Campus Voyeurism: I went public to get the wheels turning - molest victim

Incidents of voyeurism on campus have come into the spotlight recently, in the wake of the National University of Singapore saga after undergraduate Monica Baey spoke publicly about her traumatic experience as a victim.

Universities in Singapore have released statements to say that they are taking the issue very seriously and have implemented measures to tackle it.

In Parliament and on social media, Education Minister Ong Ye Kung stressed the need for firm measures by universities to improve campus safety and support for victims of sexual misconduct.

In this three-part series on campus voyeurism, Yahoo News Singapore looks at the issue from the perspective of undergraduates who are studying in Singapore.

Getty Images
Getty Images

By Isabelle Liew

SINGAPORE — In January this year, Melanie Bickham received an Instagram message from a former junior college classmate. The latter had been filmed by a Peeping Tom while having a shower at her university hostel in November, and was running into dead ends with the police and the National University of Singapore (NUS).

The classmate in question was Monica Baey, now 23. Perpetrator Nicholas Lim, 23, had received a conditional warning from the police, been suspended for one semester, and had been asked to write a letter of apology.

Bickham, a third-year social science student from Singapore Management University (SMU), had taken to Instagram after she herself had been molested in November 2017 by Briton Coker Gyles Akinkumni Jagdeesh following a private party at Sentosa Cove. While initially in shock, she had made a police report and gone public the following month when she thought her case didn’t seem to be going anywhere.

“If anyone has had bad experiences with this guy, or heard of any bad (things) that he’s done, please DM me,” she wrote on her Instagram stories. The post resulted in a stream of responses from other women that she provided to the police, hoping it would strengthen her case against the British male model, then 21.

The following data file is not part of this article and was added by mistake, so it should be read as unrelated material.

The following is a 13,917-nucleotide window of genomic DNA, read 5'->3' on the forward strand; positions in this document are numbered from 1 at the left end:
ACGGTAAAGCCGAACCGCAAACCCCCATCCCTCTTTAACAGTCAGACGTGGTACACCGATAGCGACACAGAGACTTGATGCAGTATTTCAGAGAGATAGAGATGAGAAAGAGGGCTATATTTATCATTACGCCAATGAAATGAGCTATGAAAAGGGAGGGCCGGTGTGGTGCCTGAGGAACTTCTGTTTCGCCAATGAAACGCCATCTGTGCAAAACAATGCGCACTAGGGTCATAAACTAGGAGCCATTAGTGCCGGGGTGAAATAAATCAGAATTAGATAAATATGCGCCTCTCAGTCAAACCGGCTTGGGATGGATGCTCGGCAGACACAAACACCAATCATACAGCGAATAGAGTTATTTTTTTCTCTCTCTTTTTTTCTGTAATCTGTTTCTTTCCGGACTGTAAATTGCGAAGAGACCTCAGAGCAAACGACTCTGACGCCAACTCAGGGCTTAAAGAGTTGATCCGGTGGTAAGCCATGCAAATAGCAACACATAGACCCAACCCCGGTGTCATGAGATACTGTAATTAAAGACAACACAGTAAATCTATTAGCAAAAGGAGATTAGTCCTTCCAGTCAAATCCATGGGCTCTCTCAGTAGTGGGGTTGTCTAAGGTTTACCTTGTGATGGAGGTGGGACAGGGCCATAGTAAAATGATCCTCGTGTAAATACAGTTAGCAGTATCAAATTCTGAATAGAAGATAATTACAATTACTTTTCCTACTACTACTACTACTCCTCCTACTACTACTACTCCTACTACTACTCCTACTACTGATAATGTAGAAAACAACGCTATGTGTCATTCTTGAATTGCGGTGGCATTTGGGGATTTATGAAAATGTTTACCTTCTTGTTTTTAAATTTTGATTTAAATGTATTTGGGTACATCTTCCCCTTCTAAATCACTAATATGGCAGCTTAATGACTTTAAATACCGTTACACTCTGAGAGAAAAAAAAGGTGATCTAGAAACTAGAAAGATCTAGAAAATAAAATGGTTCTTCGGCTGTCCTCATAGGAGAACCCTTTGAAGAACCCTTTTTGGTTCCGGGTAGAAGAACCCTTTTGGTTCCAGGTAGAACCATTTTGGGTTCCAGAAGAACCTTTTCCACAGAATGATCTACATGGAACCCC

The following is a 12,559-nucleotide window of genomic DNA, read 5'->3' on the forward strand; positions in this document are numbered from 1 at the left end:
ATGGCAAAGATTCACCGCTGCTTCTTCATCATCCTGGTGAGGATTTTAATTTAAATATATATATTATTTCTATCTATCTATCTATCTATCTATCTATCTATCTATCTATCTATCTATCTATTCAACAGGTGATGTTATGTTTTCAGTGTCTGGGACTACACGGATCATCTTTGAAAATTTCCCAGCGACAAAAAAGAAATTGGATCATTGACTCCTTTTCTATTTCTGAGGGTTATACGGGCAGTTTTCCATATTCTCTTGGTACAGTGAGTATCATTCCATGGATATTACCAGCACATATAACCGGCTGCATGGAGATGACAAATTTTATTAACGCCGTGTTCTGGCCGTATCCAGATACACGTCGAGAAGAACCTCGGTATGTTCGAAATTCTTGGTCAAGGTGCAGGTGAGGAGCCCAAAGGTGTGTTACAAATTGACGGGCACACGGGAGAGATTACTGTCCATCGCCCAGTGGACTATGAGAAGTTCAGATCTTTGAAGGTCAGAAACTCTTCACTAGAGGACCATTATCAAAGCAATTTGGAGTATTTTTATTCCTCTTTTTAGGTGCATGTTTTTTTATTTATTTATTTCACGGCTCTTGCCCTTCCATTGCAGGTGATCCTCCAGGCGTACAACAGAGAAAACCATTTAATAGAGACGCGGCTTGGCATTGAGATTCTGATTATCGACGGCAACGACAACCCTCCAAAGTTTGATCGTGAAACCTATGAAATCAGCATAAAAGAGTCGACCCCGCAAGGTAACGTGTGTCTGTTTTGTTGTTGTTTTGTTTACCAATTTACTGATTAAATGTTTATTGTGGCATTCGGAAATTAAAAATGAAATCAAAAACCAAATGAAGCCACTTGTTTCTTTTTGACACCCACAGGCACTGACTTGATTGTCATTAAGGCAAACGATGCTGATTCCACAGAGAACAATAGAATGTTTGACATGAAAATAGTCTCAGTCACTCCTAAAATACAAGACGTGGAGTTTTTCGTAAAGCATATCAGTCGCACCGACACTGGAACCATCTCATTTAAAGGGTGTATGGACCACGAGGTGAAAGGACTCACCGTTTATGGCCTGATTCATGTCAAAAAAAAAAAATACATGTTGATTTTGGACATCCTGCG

As it turned out, none of the responses could actually be used for legal reasons, but in February this year, Gyles was sentenced to 15 months’ probation.

This entailed remaining indoors from 10pm to 6am each day, and performing 100 hours of community service.

“When Monica reached out to me, I commended her for reporting it and I helped walk her through the process. I told her to bug her investigating officers (for updates), and keep fighting for it and not to give up,” Bickham said, adding that over a year had passed before her own case had been heard by a judge.

Baey, who has confirmed this exchange, finally decided to take her own troubles public on April 18, and stirred enough public support to force a review of the approach universities – including NUS – take to sexual crimes.

Sexual assault victims are often in shock, and find themselves at a loss as to what to do, Bickham added. In her case, it was her brother that convinced her that she had, in fact, been a victim of sexual misconduct, and to go to the police. She hopes the public attention that Baey has sparked will force tangible action, and that tertiary institutions will put “energy and effort” into creating a system that better supports victims.

“They must address such incidents publicly - make known what punishments have been meted out and what support victims have been provided, just to let students have peace of mind.”

In parliament last week, Education Minister Ong Ye Kung spoke out against “trial by media, doxxing, and resorting to mob justice” and stressed the need to “respect due process”. However, he acknowledged that Baey’s intention was to “ensure fairness for both the perpetrator and the victim in future cases.”

In an Instagram post on 1 May, Baey herself called for a stop to the online harassment of Lim.

Bickham said her own decision to go public was not fuelled by revenge. “I got what I wanted, which was to deter the offender from reoffending, and I wanted to make it known what had happened to me. Punishment shouldn’t go under the radar.”

“It’s not about fear mongering, it’s about raising awareness that these things happen, that you’re not alone if you’re a victim, and it’s also a form of deterrence for people who are thinking of offending or have offended, to let them know that they’re not going to get away with this.”

Read the second story in this series here: Campus Voyeurism: How can we feel safer? - students

And the third: Campus Voyeurism: Better reporting, support systems needed - students

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